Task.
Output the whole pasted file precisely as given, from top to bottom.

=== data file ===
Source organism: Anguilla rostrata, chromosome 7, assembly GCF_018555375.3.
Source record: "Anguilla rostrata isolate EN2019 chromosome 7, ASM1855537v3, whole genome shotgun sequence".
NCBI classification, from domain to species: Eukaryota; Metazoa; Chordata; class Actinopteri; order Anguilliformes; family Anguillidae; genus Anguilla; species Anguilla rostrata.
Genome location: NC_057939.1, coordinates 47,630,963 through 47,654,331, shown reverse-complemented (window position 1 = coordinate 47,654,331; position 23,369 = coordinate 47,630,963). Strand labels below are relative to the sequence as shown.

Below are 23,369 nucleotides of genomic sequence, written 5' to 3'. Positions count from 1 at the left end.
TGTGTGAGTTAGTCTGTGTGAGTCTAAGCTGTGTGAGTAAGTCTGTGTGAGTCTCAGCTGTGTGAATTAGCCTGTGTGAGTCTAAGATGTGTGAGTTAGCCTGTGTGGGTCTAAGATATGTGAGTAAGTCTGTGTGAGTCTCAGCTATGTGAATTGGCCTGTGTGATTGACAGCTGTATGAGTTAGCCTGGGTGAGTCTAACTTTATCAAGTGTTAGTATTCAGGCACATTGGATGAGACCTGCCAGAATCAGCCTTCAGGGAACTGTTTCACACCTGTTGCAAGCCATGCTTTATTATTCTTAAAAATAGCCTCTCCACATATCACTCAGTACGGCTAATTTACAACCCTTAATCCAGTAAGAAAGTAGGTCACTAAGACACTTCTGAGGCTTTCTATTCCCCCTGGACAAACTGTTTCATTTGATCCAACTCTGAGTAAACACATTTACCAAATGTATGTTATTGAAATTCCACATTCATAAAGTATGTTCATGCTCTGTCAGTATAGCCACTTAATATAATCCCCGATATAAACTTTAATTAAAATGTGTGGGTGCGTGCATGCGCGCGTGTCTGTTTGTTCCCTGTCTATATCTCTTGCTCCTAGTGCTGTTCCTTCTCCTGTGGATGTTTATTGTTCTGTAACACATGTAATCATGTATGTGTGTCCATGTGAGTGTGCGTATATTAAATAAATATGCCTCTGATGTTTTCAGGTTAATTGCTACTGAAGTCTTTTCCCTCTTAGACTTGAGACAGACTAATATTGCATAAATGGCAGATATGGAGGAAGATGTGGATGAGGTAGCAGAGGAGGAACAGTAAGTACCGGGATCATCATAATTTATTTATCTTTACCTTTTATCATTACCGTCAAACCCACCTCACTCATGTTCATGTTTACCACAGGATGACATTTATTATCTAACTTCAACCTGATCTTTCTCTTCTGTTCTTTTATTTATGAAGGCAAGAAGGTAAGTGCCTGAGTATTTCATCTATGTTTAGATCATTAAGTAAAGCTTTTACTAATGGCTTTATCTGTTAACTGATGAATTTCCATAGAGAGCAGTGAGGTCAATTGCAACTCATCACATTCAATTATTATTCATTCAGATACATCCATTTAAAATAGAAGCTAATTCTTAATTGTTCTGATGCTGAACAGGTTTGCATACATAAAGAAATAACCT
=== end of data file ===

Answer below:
Source organism: Anguilla rostrata, chromosome 7, assembly GCF_018555375.3.
Source record: "Anguilla rostrata isolate EN2019 chromosome 7, ASM1855537v3, whole genome shotgun sequence".
NCBI classification, from domain to species: Eukaryota; Metazoa; Chordata; class Actinopteri; order Anguilliformes; family Anguillidae; genus Anguilla; species Anguilla rostrata.
Genome location: NC_057939.1, coordinates 47,630,963 through 47,654,331, shown reverse-complemented (window position 1 = coordinate 47,654,331; position 23,369 = coordinate 47,630,963). Strand labels below are relative to the sequence as shown.

Below are 23,369 nucleotides of genomic sequence, written 5' to 3'. Positions count from 1 at the left end.
TGTGTGAGTTAGTCTGTGTGAGTCTAAGCTGTGTGAGTAAGTCTGTGTGAGTCTCAGCTGTGTGAATTAGCCTGTGTGAGTCTAAGATGTGTGAGTTAGCCTGTGTGGGTCTAAGATATGTGAGTAAGTCTGTGTGAGTCTCAGCTATGTGAATTGGCCTGTGTGATTGACAGCTGTATGAGTTAGCCTGGGTGAGTCTAACTTTATCAAGTGTTAGTATTCAGGCACATTGGATGAGACCTGCCAGAATCAGCCTTCAGGGAACTGTTTCACACCTGTTGCAAGCCATGCTTTATTATTCTTAAAAATAGCCTCTCCACATATCACTCAGTACGGCTAATTTACAACCCTTAATCCAGTAAGAAAGTAGGTCACTAAGACACTTCTGAGGCTTTCTATTCCCCCTGGACAAACTGTTTCATTTGATCCAACTCTGAGTAAACACATTTACCAAATGTATGTTATTGAAATTCCACATTCATAAAGTATGTTCATGCTCTGTCAGTATAGCCACTTAATATAATCCCCGATATAAACTTTAATTAAAATGTGTGGGTGCGTGCATGCGCGCGTGTCTGTTTGTTCCCTGTCTATATCTCTTGCTCCTAGTGCTGTTCCTTCTCCTGTGGATGTTTATTGTTCTGTAACACATGTAATCATGTATGTGTGTCCATGTGAGTGTGCGTATATTAAATAAATATGCCTCTGATGTTTTCAGGTTAATTGCTACTGAAGTCTTTTCCCTCTTAGACTTGAGACAGACTAATATTGCATAAATGGCAGATATGGAGGAAGATGTGGATGAGGTAGCAGAGGAGGAACAGTAAGTACCGGGATCATCATAATTTATTTATCTTTACCTTTTATCATTACCGTCAAACCCACCTCACTCATGTTCATGTTTACCACAGGATGACATTTATTATCTAACTTCAACCTGATCTTTCTCTTCTGTTCTTTTATTTATGAAGGCAAGAAGGTAAGTGCCTGAGTATTTCATCTATGTTTAGATCATTAAGTAAAGCTTTTACTAATGGCTTTATCTGTTAACTGATGAATTTCCATAGAGAGCAGTGAGGTCAATTGCAACTCATCACATTCAATTATTATTCATTCAGATACATCCATTTAAAATAGAAGCTAATTCTTAATTGTTCTGATGCTGAACAGGTTTGCATACATAAAGAAATAACCT